PRESIDENT Anastasiades came to power at the most difficult time in Cyprus’ history since 1974. Two weeks after he took office he was in Brussels to discuss the bailout and was forced to accept a haircut of all bank deposits. But the legislature refused to approve this and 10 days later the Eurogroup and the troika imposed much tougher MoU. Laiki Bank was under resolution, and the Bank of Cyprus not only had to bail in its uninsured depositors and freeze bank accounts, it was also lumbered with the former’s €9.5bn ELA debt.
Less than a month in power and he was presiding over a rapidly shrinking economy, a collapsing banking sector that had to be protected with capital controls and plummeting living standards. None of this was of his doing, but the legacy of five years of Christofias’ gross incompetence, procrastination and rampant populism, combined with the deteriorating position of the banks that had taken a big hit from the Greek PSI. Still, we had hoped that the new president would be different, that he would have the mettle and nerve to provide the strong leadership that the country so desperately needed.
Sadly this strong leadership we had hoped for has not been evident in the first 100 days of Anastasiades’ presidency. On the contrary, we have watched him pander to union bosses, try to win over the hard-line nationalists, commit errors of judgment on basic issues and make promises that he would have great difficulty keeping. The pragmatism he had shown before he was elected is no longer evident and he seems overly concerned with his popularity, as if he was already thinking about his re-election.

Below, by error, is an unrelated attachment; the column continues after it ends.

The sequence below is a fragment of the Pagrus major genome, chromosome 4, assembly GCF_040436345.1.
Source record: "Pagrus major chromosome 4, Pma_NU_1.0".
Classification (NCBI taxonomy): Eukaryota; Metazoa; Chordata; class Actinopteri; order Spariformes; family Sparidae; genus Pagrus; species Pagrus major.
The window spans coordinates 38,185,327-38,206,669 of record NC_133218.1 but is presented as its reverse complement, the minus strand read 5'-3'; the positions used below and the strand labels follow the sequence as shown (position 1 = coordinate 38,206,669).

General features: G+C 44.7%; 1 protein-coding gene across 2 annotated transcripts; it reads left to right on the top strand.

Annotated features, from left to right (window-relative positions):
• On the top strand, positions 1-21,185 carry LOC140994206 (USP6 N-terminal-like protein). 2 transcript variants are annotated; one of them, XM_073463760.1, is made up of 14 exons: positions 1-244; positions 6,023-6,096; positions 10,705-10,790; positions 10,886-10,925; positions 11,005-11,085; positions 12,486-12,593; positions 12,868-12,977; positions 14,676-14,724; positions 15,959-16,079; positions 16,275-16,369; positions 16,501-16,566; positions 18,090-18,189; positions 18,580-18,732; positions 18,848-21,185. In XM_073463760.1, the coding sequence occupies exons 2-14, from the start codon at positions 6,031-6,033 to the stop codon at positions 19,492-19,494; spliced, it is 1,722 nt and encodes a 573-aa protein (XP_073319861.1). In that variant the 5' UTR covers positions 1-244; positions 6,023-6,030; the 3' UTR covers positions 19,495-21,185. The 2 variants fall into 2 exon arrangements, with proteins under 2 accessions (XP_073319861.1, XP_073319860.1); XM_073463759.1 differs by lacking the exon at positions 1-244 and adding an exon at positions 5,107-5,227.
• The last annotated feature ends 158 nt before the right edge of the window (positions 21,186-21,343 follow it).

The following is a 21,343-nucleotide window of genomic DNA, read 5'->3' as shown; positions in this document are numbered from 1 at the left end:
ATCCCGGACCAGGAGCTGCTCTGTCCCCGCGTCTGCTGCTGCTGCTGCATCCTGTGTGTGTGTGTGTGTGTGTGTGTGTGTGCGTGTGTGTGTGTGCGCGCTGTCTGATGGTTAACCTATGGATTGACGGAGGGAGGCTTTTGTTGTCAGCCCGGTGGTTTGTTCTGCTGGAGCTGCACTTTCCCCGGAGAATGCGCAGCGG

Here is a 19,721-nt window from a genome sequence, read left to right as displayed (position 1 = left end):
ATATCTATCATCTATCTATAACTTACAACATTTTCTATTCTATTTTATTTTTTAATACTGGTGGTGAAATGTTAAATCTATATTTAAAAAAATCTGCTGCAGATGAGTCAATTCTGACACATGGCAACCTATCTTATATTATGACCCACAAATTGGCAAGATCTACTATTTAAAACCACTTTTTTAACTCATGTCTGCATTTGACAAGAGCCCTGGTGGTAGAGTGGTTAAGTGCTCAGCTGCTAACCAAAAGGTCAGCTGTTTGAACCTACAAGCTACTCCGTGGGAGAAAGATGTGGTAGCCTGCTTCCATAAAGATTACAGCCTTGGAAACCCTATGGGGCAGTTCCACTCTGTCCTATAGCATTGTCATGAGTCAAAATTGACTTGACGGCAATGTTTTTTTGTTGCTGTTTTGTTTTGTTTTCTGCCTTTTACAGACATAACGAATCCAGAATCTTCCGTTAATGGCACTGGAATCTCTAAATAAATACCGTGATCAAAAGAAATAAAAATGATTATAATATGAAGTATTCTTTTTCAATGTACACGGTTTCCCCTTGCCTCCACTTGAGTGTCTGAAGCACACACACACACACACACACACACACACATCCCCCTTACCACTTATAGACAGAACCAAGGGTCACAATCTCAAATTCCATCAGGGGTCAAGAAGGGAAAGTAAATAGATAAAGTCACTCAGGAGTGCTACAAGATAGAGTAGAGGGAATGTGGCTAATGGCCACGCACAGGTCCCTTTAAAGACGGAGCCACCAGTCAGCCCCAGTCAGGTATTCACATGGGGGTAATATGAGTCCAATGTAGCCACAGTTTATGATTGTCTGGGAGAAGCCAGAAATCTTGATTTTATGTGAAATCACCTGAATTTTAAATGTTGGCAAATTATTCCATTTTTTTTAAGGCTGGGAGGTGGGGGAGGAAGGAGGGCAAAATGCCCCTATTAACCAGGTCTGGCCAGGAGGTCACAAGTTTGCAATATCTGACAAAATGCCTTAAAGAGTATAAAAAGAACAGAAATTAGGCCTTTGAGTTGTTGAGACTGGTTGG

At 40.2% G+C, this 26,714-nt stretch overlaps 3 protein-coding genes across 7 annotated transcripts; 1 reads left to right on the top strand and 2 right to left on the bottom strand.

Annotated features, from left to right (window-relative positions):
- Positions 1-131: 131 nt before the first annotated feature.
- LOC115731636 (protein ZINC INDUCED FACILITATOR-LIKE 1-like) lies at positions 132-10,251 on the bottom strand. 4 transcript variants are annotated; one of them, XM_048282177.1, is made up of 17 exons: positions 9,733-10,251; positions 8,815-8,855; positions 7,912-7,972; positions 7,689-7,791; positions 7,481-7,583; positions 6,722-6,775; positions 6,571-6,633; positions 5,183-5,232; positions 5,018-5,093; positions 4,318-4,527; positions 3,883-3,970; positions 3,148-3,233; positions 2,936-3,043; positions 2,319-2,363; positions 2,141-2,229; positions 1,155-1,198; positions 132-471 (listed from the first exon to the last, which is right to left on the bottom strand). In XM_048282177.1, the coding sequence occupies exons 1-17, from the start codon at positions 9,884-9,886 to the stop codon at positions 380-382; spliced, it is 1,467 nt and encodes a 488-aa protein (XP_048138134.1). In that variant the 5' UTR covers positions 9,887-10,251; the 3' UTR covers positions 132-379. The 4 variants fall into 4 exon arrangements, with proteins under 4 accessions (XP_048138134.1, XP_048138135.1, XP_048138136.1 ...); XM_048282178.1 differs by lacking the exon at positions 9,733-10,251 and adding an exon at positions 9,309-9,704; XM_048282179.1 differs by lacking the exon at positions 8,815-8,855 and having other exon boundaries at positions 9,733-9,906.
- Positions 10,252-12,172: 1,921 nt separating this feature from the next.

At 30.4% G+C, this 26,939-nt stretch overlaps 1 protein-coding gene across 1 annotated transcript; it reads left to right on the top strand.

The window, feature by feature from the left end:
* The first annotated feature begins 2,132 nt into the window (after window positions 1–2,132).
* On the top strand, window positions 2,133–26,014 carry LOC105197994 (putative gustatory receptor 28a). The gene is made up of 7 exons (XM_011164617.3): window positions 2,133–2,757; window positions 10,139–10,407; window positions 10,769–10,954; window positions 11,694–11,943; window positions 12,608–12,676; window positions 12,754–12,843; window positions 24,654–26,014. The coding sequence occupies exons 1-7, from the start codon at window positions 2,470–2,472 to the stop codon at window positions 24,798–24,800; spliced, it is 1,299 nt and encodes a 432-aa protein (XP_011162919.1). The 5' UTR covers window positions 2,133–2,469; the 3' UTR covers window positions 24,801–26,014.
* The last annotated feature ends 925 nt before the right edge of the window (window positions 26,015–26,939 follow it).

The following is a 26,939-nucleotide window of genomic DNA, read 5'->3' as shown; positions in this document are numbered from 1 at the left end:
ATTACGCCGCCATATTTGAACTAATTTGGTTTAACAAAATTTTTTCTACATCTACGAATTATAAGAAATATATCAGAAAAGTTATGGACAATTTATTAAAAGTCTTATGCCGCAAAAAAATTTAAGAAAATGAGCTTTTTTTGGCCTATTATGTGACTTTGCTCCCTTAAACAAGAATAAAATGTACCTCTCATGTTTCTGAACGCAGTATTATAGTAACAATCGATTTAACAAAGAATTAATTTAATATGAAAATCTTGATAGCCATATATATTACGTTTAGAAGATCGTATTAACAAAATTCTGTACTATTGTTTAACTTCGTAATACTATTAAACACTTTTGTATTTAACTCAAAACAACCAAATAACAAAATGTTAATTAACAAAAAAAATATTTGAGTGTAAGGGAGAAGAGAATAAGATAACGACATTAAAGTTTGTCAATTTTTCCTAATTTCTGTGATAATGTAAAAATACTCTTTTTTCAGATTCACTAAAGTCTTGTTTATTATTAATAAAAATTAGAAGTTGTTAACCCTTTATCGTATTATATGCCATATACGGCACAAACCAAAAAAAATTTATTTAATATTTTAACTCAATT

Perhaps he has not yet recovered from the trauma of the March Eurogroup meetings which apart from destroying his credibility (he had pledged he would never agree to a haircut of deposits) multiplied the problems facing the economy. Then again, this is the situation we are in, and the president needs to take difficult decisions with the longer term in mind and no concern for the political cost.
Instead he has been pandering to the union bosses, making all sorts of promises he cannot keep. His government’s promise of additional redundancy compensation for Cyprus Airways workers, at a total cost of €20m, was a case in point, with the company’s board declaring on Thursday it could not honour it. The previous board resigned because it could not honour the compensation deal between the government and the airline’s unions.
His worst blunder yet, was the letter he sent to the leaders of the troika, asking for changes to the terms of the memorandum so that a collapse of the banking sector could be averted. Although it was a very well-argued letter, it should never have been made public, because it caused panic among the public who rushed to the banks on Wednesday and Thursday to withdraw as much money as they could.
In its defence the government could argue that it did not leak the letter to the media, but the president’s decision to give it to the party leaders was as good as leaking it. Why did Garoyian, Omirou, Kyprianou and Perdikis have to be given the letter? Anastasiades is not accountable to them nor does he have any obligation to keep them informed about what he was doing. Does he feel so isolated that he craves the public approval of AKEL and EDEK?
The letter should have remained a carefully guarded secret, because there is the possibility that the troika would turn down his request. In such a case, if there was an outside chance of still saving the banking system, it has been shattered by the president’s letter, which spoke about the ‘systemic importance’ of the Bank of Cyprus both for the banking system and the economy, stressing the need for its survival. From this it is very easy to conclude that if the MoU terms were not changed the systemic bank would crash taking everything with it.
People are certain to carry on withdrawing as much money as they are permitted from the banks – co-op bosses were complaining about increased withdrawals on Friday and trying to reassure the public the was no danger – thus putting them in even bigger capital difficulties. The tragedy is that the situation does not look like it can be fixed. We can only hope and pray that the troika will soften its stance and try to help, because the mindless leak of the president’s letter destroyed the very slim hopes of the banking sector regaining any confidence.